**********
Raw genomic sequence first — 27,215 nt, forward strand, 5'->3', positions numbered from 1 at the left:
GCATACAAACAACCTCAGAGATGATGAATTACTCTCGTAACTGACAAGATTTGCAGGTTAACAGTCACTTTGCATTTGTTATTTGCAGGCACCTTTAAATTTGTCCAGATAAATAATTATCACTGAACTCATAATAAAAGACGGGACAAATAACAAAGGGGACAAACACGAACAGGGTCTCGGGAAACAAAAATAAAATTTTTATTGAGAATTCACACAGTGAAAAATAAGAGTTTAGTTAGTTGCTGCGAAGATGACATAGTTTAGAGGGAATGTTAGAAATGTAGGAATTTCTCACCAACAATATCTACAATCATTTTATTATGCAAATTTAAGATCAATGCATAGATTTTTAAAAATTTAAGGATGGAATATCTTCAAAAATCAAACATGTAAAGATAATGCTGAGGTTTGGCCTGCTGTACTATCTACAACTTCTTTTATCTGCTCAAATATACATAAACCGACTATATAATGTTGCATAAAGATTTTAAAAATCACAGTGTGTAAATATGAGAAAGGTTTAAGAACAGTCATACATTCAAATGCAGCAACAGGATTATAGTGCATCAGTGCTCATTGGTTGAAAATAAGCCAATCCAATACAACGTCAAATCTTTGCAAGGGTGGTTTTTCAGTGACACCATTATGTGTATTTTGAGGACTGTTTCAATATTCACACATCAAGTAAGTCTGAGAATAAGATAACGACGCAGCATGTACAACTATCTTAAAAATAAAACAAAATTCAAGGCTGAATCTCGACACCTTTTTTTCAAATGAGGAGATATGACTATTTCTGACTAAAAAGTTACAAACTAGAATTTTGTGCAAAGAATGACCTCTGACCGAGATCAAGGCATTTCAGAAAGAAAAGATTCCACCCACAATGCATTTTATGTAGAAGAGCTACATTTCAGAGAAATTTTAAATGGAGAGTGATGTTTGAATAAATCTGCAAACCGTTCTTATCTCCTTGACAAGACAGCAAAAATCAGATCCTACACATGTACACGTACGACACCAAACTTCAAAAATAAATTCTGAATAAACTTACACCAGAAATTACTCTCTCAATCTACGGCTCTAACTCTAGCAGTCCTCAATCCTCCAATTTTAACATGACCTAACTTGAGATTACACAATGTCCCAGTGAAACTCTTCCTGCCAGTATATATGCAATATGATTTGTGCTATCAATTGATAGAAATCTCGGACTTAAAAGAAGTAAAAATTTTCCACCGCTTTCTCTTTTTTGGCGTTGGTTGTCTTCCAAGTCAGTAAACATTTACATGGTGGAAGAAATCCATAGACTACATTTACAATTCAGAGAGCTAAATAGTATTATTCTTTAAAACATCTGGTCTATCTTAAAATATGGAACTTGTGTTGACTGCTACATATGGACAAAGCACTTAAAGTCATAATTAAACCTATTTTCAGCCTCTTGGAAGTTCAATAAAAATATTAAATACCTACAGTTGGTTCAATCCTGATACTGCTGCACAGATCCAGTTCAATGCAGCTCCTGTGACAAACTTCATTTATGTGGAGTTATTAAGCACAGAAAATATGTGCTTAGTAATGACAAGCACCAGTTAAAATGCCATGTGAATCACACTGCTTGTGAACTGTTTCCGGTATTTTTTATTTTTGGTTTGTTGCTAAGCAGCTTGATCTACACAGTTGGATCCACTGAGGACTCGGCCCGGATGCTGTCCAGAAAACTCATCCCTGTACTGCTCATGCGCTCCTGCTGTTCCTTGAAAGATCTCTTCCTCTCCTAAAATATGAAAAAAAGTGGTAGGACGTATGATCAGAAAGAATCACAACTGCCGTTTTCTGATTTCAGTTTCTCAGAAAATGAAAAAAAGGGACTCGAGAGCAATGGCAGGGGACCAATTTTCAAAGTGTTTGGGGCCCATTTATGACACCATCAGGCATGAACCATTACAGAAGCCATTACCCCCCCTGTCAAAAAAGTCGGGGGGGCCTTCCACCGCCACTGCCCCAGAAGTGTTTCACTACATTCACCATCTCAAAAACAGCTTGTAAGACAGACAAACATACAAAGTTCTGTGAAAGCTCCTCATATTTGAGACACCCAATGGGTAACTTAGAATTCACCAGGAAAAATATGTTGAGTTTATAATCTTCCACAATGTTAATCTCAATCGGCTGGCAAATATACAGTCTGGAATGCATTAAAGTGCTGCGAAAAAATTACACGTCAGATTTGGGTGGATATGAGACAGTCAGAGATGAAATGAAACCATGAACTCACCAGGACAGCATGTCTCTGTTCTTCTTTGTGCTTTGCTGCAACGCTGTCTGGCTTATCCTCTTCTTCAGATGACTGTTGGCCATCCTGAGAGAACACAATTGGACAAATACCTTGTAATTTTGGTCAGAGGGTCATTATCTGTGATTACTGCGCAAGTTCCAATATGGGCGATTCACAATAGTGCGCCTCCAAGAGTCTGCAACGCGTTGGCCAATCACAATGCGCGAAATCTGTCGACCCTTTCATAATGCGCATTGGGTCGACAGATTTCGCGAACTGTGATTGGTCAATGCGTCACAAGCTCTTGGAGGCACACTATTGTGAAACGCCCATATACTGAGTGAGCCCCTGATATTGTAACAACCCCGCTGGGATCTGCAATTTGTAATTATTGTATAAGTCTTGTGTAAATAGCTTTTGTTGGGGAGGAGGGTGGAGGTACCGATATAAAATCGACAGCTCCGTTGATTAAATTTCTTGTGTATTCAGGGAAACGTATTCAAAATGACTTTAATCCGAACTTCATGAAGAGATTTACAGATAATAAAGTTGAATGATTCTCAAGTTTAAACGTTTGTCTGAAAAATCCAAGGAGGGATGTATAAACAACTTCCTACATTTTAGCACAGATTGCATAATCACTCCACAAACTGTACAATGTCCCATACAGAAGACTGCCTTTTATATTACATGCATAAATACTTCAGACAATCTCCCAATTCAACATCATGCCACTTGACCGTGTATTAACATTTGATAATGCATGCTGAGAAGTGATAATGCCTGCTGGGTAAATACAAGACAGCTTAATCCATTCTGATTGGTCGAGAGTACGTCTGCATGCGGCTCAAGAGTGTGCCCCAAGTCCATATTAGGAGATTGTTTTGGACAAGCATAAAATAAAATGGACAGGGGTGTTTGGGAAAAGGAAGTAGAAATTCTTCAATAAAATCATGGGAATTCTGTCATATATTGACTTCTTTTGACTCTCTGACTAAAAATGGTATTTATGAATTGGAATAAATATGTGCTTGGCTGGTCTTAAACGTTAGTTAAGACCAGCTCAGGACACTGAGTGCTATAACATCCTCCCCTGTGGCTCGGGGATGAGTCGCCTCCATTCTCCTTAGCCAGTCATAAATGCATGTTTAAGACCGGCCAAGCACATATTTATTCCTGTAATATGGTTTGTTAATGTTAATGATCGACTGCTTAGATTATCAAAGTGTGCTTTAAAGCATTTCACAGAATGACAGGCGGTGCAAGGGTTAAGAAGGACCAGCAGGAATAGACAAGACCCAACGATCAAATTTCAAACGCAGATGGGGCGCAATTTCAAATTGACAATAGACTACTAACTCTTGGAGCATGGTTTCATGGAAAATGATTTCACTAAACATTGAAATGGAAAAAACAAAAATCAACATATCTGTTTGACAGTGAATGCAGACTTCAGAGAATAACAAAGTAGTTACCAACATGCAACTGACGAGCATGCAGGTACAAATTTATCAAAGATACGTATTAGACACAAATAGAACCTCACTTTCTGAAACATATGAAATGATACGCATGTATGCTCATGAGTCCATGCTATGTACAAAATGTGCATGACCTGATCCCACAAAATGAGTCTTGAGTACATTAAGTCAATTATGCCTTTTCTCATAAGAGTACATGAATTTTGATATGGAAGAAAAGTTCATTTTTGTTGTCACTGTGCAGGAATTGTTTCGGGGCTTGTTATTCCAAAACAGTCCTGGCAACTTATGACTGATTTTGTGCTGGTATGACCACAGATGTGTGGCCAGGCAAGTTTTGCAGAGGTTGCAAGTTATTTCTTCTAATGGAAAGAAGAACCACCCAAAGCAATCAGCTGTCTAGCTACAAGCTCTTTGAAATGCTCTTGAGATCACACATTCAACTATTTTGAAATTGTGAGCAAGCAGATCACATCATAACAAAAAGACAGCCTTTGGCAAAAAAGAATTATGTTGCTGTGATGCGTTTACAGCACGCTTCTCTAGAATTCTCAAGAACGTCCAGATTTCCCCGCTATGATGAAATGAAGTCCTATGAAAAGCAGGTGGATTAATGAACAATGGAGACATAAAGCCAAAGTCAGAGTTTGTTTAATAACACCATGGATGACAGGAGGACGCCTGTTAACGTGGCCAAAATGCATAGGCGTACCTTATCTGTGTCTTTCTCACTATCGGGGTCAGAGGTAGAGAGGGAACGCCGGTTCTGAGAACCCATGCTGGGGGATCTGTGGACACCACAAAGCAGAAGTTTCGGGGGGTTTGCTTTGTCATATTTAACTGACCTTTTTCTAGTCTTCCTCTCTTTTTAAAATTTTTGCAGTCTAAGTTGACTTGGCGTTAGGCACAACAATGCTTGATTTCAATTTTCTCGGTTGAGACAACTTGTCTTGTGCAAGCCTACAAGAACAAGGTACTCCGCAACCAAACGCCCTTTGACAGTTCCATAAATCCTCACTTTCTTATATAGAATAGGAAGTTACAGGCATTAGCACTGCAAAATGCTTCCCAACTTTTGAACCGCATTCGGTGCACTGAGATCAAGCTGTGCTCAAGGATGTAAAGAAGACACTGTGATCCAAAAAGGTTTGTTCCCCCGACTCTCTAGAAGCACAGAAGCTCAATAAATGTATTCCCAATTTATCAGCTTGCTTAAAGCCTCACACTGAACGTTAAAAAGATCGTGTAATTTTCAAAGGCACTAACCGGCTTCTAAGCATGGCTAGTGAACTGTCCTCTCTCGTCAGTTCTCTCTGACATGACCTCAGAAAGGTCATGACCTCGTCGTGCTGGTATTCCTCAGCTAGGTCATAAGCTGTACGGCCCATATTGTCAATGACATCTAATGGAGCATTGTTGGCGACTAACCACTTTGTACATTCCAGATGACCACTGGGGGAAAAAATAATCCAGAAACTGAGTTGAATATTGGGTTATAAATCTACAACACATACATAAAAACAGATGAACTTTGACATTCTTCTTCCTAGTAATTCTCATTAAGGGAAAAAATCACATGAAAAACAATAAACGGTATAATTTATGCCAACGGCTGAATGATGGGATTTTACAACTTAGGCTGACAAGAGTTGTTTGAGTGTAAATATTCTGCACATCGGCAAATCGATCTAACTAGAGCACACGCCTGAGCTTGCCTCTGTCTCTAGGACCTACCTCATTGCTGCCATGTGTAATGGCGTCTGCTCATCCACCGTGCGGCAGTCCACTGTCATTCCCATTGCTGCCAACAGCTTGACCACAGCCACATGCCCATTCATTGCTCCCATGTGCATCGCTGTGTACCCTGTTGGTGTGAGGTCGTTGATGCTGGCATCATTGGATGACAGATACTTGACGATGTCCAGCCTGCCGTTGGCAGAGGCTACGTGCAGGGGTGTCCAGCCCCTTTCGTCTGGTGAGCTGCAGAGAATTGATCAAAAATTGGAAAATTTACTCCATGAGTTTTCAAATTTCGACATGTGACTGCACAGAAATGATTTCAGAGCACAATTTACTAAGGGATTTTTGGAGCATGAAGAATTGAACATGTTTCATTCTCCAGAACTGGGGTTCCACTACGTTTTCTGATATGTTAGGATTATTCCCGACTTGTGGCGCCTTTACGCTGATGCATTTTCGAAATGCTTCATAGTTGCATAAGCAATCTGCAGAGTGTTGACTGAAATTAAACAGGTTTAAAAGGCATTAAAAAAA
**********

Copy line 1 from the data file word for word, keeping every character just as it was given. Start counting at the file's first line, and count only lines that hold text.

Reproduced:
Raw genomic sequence first — 27,215 nt, forward strand, 5'->3', positions numbered from 1 at the left: